Data is everywhere. According to a report by IDC and EMC, the digital universe will grow by a factor of 300 between 2005 and 2020, increasing from 130 exabytes to 40 trillion gigabytes. This means that there will be more than 5,200 gigabytes for every single person alive in 2020.

This tremendous amount of data is heralded by organizations which understand that this information is essential in helping them improve their businesses. Gautan Madiman, digital marketing executive at Autodesk, notes that data is creating a lot of opportunities for businesses, including the need to hire analysts. Yet, data on its own isn't enough and savvy business leaders know that they need to invest in the right human resources to crunch the numbers and extract analytic insights from them. "We need people to comb through data and provide insights and recommendations that can add value to customers and businesses," Madiman notes.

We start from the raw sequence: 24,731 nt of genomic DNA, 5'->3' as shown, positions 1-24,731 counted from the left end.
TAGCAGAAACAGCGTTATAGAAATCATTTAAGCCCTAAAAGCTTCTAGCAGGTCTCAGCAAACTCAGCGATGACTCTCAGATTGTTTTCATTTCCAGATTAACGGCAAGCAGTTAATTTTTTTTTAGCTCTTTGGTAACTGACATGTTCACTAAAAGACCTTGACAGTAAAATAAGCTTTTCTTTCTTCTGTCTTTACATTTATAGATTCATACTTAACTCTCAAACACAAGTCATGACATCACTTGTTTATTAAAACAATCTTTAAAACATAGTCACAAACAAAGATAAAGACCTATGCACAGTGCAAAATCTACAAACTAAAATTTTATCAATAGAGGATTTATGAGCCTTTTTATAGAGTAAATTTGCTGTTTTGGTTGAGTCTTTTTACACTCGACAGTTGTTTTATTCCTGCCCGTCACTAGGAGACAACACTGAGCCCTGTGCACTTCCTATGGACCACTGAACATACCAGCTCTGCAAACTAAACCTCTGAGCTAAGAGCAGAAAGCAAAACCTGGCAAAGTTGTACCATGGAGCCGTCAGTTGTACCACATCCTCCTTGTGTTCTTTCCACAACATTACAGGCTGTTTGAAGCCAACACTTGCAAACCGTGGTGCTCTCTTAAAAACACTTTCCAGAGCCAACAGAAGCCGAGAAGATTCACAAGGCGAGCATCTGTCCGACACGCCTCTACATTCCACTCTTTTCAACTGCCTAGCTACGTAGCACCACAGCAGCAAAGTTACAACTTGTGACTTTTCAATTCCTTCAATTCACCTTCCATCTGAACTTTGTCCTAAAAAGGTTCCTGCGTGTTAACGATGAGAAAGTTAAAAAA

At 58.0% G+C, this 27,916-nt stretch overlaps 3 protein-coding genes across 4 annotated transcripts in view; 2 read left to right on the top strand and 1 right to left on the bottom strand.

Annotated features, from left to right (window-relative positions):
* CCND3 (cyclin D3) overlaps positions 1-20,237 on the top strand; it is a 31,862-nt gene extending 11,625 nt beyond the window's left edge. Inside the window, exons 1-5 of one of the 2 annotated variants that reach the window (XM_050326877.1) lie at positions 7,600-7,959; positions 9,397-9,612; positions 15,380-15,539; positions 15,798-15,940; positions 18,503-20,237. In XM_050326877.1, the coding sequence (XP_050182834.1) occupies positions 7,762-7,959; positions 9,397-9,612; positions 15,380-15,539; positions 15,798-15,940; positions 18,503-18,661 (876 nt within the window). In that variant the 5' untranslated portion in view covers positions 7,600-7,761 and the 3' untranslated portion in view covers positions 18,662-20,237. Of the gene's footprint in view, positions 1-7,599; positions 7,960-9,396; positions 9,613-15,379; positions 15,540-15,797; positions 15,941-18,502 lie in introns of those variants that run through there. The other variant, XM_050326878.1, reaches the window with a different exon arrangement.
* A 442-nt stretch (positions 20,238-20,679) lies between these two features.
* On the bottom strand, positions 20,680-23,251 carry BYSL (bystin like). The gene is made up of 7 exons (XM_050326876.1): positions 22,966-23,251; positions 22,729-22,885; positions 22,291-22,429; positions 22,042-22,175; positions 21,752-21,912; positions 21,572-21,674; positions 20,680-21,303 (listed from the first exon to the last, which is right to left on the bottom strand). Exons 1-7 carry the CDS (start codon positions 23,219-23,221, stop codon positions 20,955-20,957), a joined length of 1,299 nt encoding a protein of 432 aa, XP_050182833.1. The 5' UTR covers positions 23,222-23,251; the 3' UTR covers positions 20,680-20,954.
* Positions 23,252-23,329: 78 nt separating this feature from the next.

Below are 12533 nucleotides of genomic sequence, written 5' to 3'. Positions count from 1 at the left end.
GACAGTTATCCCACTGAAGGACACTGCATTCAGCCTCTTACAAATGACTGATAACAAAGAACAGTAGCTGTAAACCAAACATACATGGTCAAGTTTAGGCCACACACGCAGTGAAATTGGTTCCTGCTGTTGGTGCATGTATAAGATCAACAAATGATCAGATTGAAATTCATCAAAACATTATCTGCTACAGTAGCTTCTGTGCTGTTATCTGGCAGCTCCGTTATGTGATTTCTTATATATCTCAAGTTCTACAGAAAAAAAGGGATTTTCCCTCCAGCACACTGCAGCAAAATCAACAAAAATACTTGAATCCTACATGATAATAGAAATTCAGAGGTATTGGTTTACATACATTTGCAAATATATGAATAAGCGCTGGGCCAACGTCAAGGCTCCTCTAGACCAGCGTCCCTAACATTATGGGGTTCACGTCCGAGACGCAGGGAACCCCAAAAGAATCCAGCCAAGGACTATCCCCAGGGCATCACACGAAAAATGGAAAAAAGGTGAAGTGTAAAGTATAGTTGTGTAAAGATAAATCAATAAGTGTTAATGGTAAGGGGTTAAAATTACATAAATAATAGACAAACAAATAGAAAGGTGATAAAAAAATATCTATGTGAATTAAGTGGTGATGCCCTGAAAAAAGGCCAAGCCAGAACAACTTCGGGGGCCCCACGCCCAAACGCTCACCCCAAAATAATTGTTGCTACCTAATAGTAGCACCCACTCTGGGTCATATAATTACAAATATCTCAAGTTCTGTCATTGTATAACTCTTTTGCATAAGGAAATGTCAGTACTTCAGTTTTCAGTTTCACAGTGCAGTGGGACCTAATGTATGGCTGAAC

However, there's a major problem. Data analysts are in high demand and there isn't enough of them. In fact, in a research note released last year, Gartner predicted that in a mere two years Big Data will create 4.4 million jobs globally. Yet, only one-third of these positions will be filled, resulting in "real financial and competitive benefits for organizations." No wonder the Harvard Business Review calls data scientist positions "the sexiest job of the 21st century."